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The sky is not blue

Blue is a constant in our lives. Our jeans are blue. Our cars are blue. And of course, the sky is blue. But what if all that isn’t necessarily the truth, but rather a learned perception of the world? What scientists and researchers have found over the past decades is that blue is a fairly recent invention, and still does not exist for some people in the modern world. They found that, without a word for blue, it does not exist and people cannot differentiate between two colors that others might find to be starkly different. What it is about is the power of language and its vital role in how we see color.
This starts with Homer’s “The Iliad” and “The Odyssey.” A famous English politician, William Gladstone, was a Homer fanatic. He read both “The Iliad” and “The Odyssey” countless times before he decided to do a research project on them. He chose Homer’s use of color as his area of focus. Gladstone thought of Homer as the epitome of human writers. So, what baffled him was his use of color in describing objects or emotions. For example, he described “the wine-red sea” and “the green honey.” Since Gladstone assumed that Homer was not an idiot, he tried to find cues as to why such a smart and accomplished man would use such wildly misleading descriptions. In his research, he found a bewildering result. Homer used black and white both over a hundred times in his books. He used red, however, a mere 13 times and yellow and green, fewer than ten times each. What was most surprising, however, was Homer’s complete absence of the use of blue.
There is, in fact, no word used to describe blue in any of Homer’s poems. Or any other classic Greek text, for that matter. Gladstone also examined other Greek poetry and literature, finding an equally upsetting lack of blue. They described things like “her violet hair” or “his green face.” Finally, Gladstone concluded that Homer, along with all the other Greeks, was colorblind.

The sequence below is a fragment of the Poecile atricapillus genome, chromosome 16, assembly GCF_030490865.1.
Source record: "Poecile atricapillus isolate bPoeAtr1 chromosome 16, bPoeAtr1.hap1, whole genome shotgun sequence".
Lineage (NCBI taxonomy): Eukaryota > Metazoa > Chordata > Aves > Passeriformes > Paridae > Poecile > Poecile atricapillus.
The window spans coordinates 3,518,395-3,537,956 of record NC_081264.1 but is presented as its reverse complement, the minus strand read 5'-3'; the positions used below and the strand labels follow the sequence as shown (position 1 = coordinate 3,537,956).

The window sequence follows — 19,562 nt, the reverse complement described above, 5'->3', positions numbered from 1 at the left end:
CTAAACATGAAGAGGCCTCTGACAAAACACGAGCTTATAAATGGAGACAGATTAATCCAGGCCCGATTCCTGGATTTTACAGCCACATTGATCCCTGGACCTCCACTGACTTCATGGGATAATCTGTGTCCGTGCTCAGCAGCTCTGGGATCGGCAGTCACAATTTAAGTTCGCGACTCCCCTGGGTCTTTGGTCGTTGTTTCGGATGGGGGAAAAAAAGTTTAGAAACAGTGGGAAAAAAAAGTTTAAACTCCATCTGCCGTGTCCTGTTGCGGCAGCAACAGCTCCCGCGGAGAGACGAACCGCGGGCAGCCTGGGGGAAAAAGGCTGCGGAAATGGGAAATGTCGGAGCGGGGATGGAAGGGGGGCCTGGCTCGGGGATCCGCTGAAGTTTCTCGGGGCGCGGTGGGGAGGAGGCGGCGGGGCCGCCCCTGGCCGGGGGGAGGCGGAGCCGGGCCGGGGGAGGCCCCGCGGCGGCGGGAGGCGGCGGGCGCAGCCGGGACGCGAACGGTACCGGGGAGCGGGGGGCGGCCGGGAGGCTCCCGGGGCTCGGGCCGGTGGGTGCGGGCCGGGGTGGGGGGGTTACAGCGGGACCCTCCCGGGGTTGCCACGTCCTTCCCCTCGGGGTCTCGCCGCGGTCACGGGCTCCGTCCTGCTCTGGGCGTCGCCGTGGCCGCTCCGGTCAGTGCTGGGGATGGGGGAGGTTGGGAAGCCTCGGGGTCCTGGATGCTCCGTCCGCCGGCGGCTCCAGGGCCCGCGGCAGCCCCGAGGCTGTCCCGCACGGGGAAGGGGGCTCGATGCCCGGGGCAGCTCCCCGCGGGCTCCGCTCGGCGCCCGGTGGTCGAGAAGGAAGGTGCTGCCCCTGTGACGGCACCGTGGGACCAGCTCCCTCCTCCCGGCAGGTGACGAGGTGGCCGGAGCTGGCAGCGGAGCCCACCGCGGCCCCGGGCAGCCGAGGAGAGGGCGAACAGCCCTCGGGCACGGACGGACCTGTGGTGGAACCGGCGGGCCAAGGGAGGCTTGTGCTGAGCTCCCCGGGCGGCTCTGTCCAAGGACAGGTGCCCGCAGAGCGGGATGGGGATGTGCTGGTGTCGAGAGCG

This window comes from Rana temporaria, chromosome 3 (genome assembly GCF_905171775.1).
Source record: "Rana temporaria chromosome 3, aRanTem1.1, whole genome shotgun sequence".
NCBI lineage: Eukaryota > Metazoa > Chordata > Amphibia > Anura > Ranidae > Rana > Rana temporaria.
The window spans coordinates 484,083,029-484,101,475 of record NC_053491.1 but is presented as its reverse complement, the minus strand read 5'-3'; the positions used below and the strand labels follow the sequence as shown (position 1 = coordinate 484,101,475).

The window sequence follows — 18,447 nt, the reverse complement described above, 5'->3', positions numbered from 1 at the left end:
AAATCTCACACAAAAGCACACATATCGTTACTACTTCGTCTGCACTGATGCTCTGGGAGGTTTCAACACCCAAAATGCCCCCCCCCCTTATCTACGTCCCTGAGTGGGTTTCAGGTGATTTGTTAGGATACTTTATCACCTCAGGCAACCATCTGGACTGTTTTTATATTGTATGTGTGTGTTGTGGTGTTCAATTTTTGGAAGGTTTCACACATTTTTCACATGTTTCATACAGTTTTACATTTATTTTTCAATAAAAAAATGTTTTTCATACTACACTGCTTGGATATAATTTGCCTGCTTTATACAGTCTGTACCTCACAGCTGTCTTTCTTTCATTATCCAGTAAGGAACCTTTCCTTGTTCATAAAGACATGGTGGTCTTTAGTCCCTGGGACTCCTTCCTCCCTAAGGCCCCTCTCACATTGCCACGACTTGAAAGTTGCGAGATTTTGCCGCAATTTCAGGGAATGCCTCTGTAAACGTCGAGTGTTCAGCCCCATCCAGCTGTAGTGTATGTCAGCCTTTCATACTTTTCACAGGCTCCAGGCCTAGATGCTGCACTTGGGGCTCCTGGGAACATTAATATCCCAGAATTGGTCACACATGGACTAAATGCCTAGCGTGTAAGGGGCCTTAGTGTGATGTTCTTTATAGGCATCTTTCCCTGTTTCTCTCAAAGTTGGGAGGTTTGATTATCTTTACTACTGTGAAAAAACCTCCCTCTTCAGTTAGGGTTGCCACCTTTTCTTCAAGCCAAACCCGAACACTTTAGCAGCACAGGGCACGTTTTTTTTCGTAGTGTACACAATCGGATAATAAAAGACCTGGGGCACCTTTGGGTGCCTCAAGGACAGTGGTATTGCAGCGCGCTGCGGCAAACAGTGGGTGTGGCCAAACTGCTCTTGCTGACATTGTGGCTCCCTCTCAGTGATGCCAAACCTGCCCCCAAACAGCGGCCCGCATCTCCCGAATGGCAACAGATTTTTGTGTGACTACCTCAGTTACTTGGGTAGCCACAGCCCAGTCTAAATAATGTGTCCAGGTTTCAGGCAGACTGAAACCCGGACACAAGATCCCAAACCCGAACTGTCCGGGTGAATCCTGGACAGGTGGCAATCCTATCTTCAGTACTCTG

Other scientists heard this conclusion and mocked him, pointing out the proven fact that human color vision goes back 30 million years. At the end of all his research, no one really took Gladstone seriously.
However, many years later, a German philologist, Lazarus Geiger, decided to take up the same line of work as Gladstone. He examined not only Greek texts, but also Icelandic, Chinese, Vedic, and Hebrew. He found the same absence of a word describing blue in every single text. Even in the original Hebrew bible, blue is not mentioned once. Now this may seem surprising, considering the liberal mentioning of heaven in the Bible. But, what Geiger found was that the heavens were described as red or yellow, but never blue.